Monday, February 28, 2011

Tin Can Frames Tutorial

Here's a little tutorial on how to use tin can lids to frame images and then go from there to making who-knows-what. This how-to project relates to a previous post (Tin Can Door Charm) and involves making simple door charms. In this case, they are Darwinian door charms designed to ward off Creationists.

1. Select an image. For these Darwinian door charms, I'm using a photo I took in Campeche in the Yucatan of a dinosaur exhibit held inside of a desanctified cathedral. Feel free to use this image to make your own Darwinian door charm.

2. Save and wash tin can lids. Keep a bunch handy for future projects. Glue image in the middle of the lid. You may want to glue the image onto another sheet of paper first (see lower left lid) to assure that when the frame is complete you don't have unsightly gaps of tin showing.

3. Image centered and glued to tin can lid.

4. Use needlenose pliers (a toolkit must-have) to bend one edge of the can towards the image.

5. Once you've got the bend started, use the pliers to mash down on the bend, flattening it against the lid.  Press firmly with pliers all along the bend.

6. Bend opposite edge of can lid in the same manner, and proceed to flatten the bend firmly in the same manner.

7. Bend lower edge over and press firmly into place with pliers. Pay particular attention to mashing down the corners so that you don't have sharp edges sticking out.

8. Bend and flatten final edge of can with pliers. At this point you've completed your tin can lid frame.


9. Now you'll employ a soda can flip-top tab as a hanger. First, flatten the tab with your pliers to mash down any sharp edges.

10. Glue the pop-top tab to the back of your frame, with the nicer, smooth side of the tab facing front. I use silocone glue for everything, but use any glue that will work with metal-to-metal bonding.

11. Here I've taken some broken bits of jewelry and glued them to the bottom back of the frame. I then suspended a charm and a little crystal (from my junk jewelry boxes) from them.

11a. Another assemblage of broken jewelry parts glued onto the back of a frame. Note how messy the glue looks on the back. Happily, it doesn't matter.

Here are the finished Darwinian door charms:

Here, the jewelry has been glued onto the front of the piece.

This one fits nicely into my ongoing "What about the cow?" theme. See the postings under the topic area "god" to see more cow pieces.

Friday, February 25, 2011

Tin Can Door Charm: Warding Off Self-Pity

Inspired by the tradition (found in cultures around the world) of posting charms or amulets above or near a doorway to ward off evil, I've crafted my own and encourage you to do the same. This talisman is fashioned from tin can lids, a section of an old ruler, pop-top tabs, broken auto glass, and a graphic image or two.

Tears of broken auto glass

Sunday, February 20, 2011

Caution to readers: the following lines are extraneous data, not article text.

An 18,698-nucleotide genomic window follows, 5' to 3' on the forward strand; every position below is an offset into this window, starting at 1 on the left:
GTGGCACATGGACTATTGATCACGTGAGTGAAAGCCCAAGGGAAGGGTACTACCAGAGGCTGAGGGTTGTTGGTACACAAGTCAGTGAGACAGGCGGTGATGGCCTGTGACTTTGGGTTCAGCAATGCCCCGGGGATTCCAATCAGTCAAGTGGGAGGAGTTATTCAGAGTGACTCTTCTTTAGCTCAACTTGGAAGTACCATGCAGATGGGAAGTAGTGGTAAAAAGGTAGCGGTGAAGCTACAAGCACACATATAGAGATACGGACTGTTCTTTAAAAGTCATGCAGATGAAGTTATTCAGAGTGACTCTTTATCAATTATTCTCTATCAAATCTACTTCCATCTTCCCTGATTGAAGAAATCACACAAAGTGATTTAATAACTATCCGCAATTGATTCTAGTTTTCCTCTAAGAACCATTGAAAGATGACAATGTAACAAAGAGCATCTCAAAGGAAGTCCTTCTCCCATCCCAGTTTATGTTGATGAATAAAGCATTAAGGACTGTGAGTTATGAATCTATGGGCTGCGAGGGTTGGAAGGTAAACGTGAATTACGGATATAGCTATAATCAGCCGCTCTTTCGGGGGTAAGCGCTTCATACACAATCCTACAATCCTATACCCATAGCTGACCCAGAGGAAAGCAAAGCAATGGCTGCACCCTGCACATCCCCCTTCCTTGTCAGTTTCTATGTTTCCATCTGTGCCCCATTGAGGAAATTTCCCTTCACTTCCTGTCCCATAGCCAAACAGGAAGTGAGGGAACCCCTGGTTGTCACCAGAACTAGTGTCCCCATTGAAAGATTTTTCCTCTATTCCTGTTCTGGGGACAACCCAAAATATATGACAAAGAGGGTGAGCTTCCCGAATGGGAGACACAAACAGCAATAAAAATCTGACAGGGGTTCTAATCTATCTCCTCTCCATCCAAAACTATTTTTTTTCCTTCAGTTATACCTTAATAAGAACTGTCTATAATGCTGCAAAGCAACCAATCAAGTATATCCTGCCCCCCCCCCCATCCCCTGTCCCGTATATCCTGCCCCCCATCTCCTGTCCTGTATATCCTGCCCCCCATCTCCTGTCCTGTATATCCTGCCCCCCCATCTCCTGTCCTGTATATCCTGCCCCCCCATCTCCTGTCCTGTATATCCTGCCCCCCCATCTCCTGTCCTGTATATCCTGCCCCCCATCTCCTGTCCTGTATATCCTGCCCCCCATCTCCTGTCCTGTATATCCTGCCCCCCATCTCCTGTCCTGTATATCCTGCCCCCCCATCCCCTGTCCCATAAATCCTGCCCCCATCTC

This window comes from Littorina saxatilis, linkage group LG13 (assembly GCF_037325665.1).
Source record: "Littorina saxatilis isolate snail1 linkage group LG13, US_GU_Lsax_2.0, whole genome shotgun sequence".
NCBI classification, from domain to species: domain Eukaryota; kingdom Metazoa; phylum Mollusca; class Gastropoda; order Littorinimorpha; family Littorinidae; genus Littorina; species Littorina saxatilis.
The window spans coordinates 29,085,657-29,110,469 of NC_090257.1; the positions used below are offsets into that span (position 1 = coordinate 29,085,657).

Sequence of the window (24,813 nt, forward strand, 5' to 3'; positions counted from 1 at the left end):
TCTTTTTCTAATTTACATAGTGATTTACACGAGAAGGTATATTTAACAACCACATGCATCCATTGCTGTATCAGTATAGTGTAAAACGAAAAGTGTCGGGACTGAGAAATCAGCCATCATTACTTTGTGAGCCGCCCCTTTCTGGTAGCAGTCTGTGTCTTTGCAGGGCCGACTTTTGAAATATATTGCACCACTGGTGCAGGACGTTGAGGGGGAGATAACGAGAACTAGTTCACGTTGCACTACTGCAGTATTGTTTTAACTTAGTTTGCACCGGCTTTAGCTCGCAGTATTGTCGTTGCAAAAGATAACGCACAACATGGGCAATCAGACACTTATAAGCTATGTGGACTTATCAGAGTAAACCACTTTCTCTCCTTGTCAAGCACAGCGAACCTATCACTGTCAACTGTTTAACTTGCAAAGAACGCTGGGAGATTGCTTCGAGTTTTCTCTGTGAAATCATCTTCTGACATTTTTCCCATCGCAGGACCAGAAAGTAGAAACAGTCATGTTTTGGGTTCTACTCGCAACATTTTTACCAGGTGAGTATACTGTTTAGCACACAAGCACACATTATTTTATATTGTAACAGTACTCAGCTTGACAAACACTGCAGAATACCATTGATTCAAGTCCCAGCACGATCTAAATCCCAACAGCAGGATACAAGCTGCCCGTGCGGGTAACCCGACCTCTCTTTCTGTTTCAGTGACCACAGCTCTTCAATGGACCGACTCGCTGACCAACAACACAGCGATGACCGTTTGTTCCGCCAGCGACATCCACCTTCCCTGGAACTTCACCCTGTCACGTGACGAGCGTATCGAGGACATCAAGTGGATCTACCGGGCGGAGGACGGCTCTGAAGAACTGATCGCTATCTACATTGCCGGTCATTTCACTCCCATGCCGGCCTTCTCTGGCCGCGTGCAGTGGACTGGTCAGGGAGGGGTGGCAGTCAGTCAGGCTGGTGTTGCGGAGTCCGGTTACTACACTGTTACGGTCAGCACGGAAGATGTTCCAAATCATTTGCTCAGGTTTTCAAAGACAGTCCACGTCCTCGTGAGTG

An Utter Waste

Inspired by the Isabelle de Borchgrave show of paper dresses at the Palace at the Legion of  Honor in San Francisco, I went to the ladies' room and was still mulling over her work and the medium of paper when I saw the paper toilet protector dispenser in my stall. I grabbed a few sheets, tucked them in my purse, and pursued the project you see below. So I guess you could say this work was previously on display at the Legion of Honor—sort of.

All elements are made from toilet protector paper, including the "beads"

For the purple overlay, I first drew the decorative pattern in gold. I then painted the sheet of paper protector on the reverse side with acrylic paint. The whole thing stuck to the table and tore, so I used scraps from that protector as collage elements in this final piece.

What to do with an object like this when complete? The answer seems obvious.

My favorite stage - gorgeously crumpled.

Thursday, February 17, 2011

Skype Puppy

As noted in an earlier post, Skype Dogs enable cross-continent puppet dialogues using Skype technology and the computer window as a stage. The Skype Dogs in the previous post were made for fun-loving adults. When you make a Skype canine to fit the hand of an almost-two-year-old, it's called a Skype puppy, and here it is.

Ready to Skype

Excited and surprised

Taking the stage to sing one of many dog-related songs: "How Much is That Doggie in the Window," or "You Ain't Nothin' but a Hound Dog," or Dylan's basement session rendition of "You Gotta Quit Kickin' My Dog Around."

Monday, February 14, 2011

Skype Dogs

"Skype Dog" is both a noun and a verb. The computer window you see or broadcast from while Skyping is also a perfect sock puppet stage. So far I've made two Skype Dogs—one for me and one for my sister in Colorado—so we can Skype Dog back and forth to each other. Unleash the hounds!

My sister's Skype Dog, as yet unnamed.

Ready to Skype

My Skype Dog, named Beso ("kiss" in Spanish).

Beso goes a little berzerko
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